In a prospective clinical study, Lunit’s AI solution for chest X-rays more than doubled the rate at which lung nodules were detected in patients during routine health checkups.
Lunit’s INSIGHT CXR traces the location of lesions with an abnormality score that indicates the AI technology’s confidence. It can detect 10 of the most common chest abnormalities, including tuberculosis, with 97%–99% accuracy, says the company.
After showing promise in past retrospective studies
, the new findings illustrate the AI-based CAD software's accuracy in real-world populations.
"This is the first real-world evidence proving that AI for chest radiography can improve actionable nodule detection without increasing false positives. We believe that this prospective study will lay the groundwork for AI to eventually become the standard of care for chest radiography,” said Lunit CEO Brandon Suh in a statement.
Out of 10,476 adults, South Korean researchers randomly assigned half to have their chest X-ray screenings assessed by the technology and radiologists, while the other half had theirs assessed without AI.
Lung nodules were identified in 2% of cases, with those by AI at a rate of 0.59%, versus those without at 0.25%. Detection was also higher in the AI group for malignant lung nodules, at 0.15% versus 0% in the non-AI group.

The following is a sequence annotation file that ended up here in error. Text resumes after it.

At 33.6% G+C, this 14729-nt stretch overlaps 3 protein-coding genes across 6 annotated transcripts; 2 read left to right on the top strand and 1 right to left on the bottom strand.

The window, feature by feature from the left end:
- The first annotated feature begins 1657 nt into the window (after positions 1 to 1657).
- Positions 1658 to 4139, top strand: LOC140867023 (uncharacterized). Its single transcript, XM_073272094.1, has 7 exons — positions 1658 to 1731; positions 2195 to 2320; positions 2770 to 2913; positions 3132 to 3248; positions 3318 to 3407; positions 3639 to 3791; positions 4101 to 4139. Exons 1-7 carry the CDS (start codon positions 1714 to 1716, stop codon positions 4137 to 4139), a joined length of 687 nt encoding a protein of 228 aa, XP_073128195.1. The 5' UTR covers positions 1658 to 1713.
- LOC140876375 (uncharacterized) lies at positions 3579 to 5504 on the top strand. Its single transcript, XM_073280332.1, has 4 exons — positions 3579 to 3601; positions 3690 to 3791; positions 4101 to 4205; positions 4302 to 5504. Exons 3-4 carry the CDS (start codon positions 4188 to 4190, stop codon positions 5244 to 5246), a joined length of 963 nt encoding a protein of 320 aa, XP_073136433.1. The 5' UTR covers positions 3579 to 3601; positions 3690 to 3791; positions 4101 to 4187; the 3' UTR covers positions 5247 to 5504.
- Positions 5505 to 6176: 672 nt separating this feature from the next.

The trial for Lunit INSIGHT CXR was a pragmatic, randomized control one, with almost all enrolled patients included, making it a real clinical setting.
No significant difference was found in false-referral rates between both groups, and old age and a history of lung cancer or tuberculosis did not impact the efficacy of Lunit’s AI solution, indicating that it is consistent across different populations.
“This will contribute to identifying chest diseases, especially lung cancer, more effectively at an earlier stage,” said study co-author Dr. Jin Mo Goo, from the department of radiology at Seoul National University Hospital.
The solution has the CE mark
in 2019 at the Radiological Society of North America Annual Meeting.
The findings were published in Radiology